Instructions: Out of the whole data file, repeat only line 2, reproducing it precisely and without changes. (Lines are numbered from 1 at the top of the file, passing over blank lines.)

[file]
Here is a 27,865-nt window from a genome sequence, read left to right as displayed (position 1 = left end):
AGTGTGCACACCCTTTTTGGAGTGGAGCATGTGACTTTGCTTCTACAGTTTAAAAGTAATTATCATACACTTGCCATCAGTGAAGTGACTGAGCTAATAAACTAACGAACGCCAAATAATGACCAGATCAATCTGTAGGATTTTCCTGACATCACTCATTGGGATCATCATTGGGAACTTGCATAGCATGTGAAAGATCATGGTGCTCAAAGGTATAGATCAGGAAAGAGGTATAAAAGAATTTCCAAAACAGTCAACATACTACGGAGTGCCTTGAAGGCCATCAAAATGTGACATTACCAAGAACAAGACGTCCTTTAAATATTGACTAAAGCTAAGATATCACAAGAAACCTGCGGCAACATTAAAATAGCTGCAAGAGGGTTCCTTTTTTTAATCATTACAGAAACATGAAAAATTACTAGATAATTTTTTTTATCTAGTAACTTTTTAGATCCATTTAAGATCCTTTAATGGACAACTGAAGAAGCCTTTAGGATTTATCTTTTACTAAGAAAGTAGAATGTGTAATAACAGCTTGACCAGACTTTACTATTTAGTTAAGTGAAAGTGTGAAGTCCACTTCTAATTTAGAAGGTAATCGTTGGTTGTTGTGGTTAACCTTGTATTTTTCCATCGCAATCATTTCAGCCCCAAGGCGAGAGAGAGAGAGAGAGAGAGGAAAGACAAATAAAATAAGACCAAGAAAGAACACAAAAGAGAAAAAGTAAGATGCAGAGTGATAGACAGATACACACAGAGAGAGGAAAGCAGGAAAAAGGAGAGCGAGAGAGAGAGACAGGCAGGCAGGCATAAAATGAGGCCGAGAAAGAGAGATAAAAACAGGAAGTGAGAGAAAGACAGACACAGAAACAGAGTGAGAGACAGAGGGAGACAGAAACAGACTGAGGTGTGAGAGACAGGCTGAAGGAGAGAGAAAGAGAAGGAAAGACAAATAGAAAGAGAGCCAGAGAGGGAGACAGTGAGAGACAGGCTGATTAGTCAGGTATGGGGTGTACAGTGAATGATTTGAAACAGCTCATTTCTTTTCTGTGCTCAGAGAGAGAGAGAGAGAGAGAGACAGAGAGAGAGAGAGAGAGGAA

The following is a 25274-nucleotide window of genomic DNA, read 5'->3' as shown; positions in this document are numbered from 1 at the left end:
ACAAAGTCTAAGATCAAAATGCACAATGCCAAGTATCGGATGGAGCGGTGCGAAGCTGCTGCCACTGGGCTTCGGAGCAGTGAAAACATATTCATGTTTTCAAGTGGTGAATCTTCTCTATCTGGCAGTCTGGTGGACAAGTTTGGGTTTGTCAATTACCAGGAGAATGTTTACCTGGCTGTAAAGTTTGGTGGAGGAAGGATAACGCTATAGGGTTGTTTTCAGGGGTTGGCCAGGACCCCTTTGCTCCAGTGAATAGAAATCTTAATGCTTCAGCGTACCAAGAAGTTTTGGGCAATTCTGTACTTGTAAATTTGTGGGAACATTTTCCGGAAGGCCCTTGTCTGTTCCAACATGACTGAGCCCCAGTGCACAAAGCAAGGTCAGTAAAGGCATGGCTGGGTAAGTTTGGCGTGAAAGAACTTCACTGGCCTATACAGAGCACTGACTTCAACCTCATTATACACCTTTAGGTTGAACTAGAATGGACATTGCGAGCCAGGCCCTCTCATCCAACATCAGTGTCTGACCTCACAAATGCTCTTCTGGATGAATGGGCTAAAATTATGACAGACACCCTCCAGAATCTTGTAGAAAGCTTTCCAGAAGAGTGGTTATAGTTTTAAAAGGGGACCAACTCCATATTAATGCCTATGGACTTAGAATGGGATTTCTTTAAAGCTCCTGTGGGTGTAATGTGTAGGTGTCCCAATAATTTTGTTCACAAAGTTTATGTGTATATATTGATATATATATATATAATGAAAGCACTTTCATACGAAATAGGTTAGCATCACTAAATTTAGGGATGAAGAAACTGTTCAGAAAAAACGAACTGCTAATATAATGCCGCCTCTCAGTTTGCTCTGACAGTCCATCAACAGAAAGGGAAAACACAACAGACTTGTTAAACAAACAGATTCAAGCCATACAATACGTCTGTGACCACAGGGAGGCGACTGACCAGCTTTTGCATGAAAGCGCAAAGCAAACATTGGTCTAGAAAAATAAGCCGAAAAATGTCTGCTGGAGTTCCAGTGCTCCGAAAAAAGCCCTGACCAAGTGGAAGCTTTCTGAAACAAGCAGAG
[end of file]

AGTGTGCACACCCTTTTTGGAGTGGAGCATGTGACTTTGCTTCTACAGTTTAAAAGTAATTATCATACACTTGCCATCAGTGAAGTGACTGAGCTAATAAACTAACGAACGCCAAATAATGACCAGATCAATCTGTAGGATTTTCCTGACATCACTCATTGGGATCATCATTGGGAACTTGCATAGCATGTGAAAGATCATGGTGCTCAAAGGTATAGATCAGGAAAGAGGTATAAAAGAATTTCCAAAACAGTCAACATACTACGGAGTGCCTTGAAGGCCATCAAAATGTGACATTACCAAGAACAAGACGTCCTTTAAATATTGACTAAAGCTAAGATATCACAAGAAACCTGCGGCAACATTAAAATAGCTGCAAGAGGGTTCCTTTTTTTAATCATTACAGAAACATGAAAAATTACTAGATAATTTTTTTTATCTAGTAACTTTTTAGATCCATTTAAGATCCTTTAATGGACAACTGAAGAAGCCTTTAGGATTTATCTTTTACTAAGAAAGTAGAATGTGTAATAACAGCTTGACCAGACTTTACTATTTAGTTAAGTGAAAGTGTGAAGTCCACTTCTAATTTAGAAGGTAATCGTTGGTTGTTGTGGTTAACCTTGTATTTTTCCATCGCAATCATTTCAGCCCCAAGGCGAGAGAGAGAGAGAGAGAGAGGAAAGACAAATAAAATAAGACCAAGAAAGAACACAAAAGAGAAAAAGTAAGATGCAGAGTGATAGACAGATACACACAGAGAGAGGAAAGCAGGAAAAAGGAGAGCGAGAGAGAGAGACAGGCAGGCAGGCATAAAATGAGGCCGAGAAAGAGAGATAAAAACAGGAAGTGAGAGAAAGACAGACACAGAAACAGAGTGAGAGACAGAGGGAGACAGAAACAGACTGAGGTGTGAGAGACAGGCTGAAGGAGAGAGAAAGAGAAGGAAAGACAAATAGAAAGAGAGCCAGAGAGGGAGACAGTGAGAGACAGGCTGATTAGTCAGGTATGGGGTGTACAGTGAATGATTTGAAACAGCTCATTTCTTTTCTGTGCTCAGAGAGAGAGAGAGAGAGAGAGACAGAGAGAGAGAGAGAGAGGAA